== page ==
AWAS is one of the world's leading aircraft leasing companies


AWAS was acquired in 2006 and grew substantially with the follow-on acquisition of Pegasus in 2007. Under Terra Firma's ownership, AWAS became one of the world’s leading aircraft leasing companies, with 221 owned aircraft and an original equipment manufacturer delivery pipeline of 15 aircraft.


Investment strategy 

Asset-Backed: At acquisition in 2006, AWAS owned 154 Airbus and Boeing aircraft, some with attractive long-term leases and many providing strong rental yields. Subsequently, Terra Firma acquired Pegasus and merged the two businesses. We saw the aviation transportation sector as an essential part of economic development, with the world fleet expected to double by 2034 and demand for leased assets set to increase as airlines shift from owning to leasing.

Requiring Fundamental Change: AWAS was a non-core asset, under-managed and starved of investment with an older than average asset portfolio and no new aircraft on order. The business had no real risk management framework and customer concentration issues. Furthermore, the management team and company organisation was decentralised, making communication and decision-making ineffective and slow.


Creating value 

  1. Transforming strategy

    • A new strategy was set out for AWAS to adopt a customer-focused approach to leasing, providing tailored customer solutions and forward fleet planning. It introduced a new risk management framework to actively manage credit and concentration risk and created additional value by reducing operating costs in the business. The subsequent acquisition of Pegasus added a further 80 planes to the asset base and diversified the portfolio.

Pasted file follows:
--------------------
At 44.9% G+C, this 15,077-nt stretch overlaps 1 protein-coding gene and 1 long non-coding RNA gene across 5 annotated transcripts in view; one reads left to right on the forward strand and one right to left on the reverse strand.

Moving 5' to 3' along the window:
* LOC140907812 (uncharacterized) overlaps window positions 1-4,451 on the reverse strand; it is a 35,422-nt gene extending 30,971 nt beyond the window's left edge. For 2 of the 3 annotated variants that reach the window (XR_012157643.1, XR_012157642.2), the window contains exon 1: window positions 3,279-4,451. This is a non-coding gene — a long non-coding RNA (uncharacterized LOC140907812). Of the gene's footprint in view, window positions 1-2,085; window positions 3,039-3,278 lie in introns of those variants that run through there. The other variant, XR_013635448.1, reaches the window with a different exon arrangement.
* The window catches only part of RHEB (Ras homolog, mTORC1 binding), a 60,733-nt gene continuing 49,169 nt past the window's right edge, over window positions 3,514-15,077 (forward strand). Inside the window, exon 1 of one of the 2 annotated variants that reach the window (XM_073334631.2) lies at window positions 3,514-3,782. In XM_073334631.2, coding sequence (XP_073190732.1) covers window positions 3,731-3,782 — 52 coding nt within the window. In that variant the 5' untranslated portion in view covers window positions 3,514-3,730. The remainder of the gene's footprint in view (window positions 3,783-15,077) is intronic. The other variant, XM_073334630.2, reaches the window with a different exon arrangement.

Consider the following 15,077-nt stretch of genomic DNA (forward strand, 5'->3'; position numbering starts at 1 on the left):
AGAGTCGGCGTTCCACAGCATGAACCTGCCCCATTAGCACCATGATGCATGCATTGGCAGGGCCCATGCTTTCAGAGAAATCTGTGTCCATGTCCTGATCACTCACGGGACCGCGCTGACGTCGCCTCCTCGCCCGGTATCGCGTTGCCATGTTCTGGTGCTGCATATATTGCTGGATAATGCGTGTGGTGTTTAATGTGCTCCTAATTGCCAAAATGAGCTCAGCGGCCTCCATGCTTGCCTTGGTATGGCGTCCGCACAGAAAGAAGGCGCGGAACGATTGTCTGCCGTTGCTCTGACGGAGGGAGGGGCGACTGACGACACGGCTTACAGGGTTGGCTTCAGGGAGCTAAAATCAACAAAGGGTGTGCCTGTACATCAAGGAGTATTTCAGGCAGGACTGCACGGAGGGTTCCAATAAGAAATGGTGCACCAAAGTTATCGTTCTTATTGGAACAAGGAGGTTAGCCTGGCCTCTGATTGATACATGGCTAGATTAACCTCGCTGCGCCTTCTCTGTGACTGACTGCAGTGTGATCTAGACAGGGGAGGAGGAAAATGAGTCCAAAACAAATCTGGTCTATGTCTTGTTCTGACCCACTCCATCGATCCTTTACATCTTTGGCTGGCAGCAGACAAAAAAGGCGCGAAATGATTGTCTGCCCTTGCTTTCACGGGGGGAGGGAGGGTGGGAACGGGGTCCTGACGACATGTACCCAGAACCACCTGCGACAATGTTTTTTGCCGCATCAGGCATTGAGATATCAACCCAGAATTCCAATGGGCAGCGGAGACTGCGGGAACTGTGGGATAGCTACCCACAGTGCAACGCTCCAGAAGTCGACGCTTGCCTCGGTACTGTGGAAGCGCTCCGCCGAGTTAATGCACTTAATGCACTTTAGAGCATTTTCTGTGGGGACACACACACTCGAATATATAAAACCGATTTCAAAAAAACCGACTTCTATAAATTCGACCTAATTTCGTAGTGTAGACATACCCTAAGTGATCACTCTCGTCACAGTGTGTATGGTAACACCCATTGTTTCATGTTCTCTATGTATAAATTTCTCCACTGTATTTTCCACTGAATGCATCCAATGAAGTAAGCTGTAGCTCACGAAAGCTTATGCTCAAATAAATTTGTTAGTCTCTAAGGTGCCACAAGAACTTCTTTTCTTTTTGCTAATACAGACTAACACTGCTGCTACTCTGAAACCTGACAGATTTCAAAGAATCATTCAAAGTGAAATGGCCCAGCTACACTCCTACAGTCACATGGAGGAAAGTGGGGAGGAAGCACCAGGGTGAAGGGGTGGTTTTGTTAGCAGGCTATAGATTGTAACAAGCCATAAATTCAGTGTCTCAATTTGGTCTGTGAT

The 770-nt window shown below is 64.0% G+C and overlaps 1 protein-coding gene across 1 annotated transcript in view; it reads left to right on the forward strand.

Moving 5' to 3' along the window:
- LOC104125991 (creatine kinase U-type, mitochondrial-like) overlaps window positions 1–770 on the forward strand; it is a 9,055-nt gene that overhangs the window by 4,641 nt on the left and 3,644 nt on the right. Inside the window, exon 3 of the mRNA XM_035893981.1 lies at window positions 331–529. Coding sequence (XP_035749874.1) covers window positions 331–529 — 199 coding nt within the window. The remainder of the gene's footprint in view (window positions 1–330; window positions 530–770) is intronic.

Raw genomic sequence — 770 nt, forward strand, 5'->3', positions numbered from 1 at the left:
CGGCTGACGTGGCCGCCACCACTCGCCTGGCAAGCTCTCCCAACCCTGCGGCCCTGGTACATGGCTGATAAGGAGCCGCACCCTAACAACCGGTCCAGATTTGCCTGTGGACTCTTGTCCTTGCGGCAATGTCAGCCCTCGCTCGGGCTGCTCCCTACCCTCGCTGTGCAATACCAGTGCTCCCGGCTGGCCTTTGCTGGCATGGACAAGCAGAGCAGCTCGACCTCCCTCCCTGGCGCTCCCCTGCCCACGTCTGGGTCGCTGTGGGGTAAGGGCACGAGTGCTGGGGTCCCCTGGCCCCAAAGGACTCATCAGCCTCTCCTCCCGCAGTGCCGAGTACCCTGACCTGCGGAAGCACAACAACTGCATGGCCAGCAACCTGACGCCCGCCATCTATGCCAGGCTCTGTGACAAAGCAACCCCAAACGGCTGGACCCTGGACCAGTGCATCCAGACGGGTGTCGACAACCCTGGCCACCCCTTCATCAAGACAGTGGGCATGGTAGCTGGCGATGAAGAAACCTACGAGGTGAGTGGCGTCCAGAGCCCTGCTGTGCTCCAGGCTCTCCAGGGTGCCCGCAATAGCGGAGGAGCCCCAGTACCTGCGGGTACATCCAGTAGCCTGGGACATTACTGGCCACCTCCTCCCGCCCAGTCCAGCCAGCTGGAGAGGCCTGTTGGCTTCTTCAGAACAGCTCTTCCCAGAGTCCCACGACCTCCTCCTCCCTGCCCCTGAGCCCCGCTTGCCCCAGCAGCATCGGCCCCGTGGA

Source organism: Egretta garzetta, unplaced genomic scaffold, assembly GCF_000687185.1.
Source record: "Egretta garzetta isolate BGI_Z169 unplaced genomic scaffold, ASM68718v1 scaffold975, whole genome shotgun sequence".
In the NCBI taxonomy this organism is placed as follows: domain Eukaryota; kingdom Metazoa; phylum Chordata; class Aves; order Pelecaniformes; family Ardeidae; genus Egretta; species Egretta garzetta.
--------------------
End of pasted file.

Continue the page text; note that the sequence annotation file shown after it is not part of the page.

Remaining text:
2. Strengthening management

    • The management team was strengthened and the workforce rationalised shortly after acquisition. AWAS’ operations were relocated to a new headquarters in Dublin, Ireland, which has a strong leasing community and Pegasus’ operations were folded into this.
  3. Developing through capital expenditure

    • AWAS successfully raised over $500 million of additional equity in 2011, allowing the business to be active in acquiring assets in the market, as well as to fund a new order pipeline.
    • AWAS is resourced to capitalise on aircraft investment and disposal opportunities in addition to the more typical ‘buy and hold’ strategy. As part of this more active aircraft trading strategy, the business opportunistically sells off aircraft in order to enhance returns and as part of its planned end-of-life asset strategy.
  4. Building through mergers and acquisitions

    • As well as creating one of the world’s leading aircraft lessors, the acquisition of Pegasus realised more than $15 million of annual synergies, reduced the average age of the fleet and provided an attractive order book. AWAS continues to acquire portfolios of aircraft to provide customers with flexible solutions.
  5. Lowering the cost of capital to create extra upside

    • The business was repositioned to reduce risk, with the acquisition of newer aircraft and the introduction of credit concentration limits and cash maintenance reserves. AWAS’ capital structure has been actively managed through the introduction of debt financing for pre-delivery payments along with unsecured debt and bond issuances.

Status of Investment: The AWAS investment has been fully realised.


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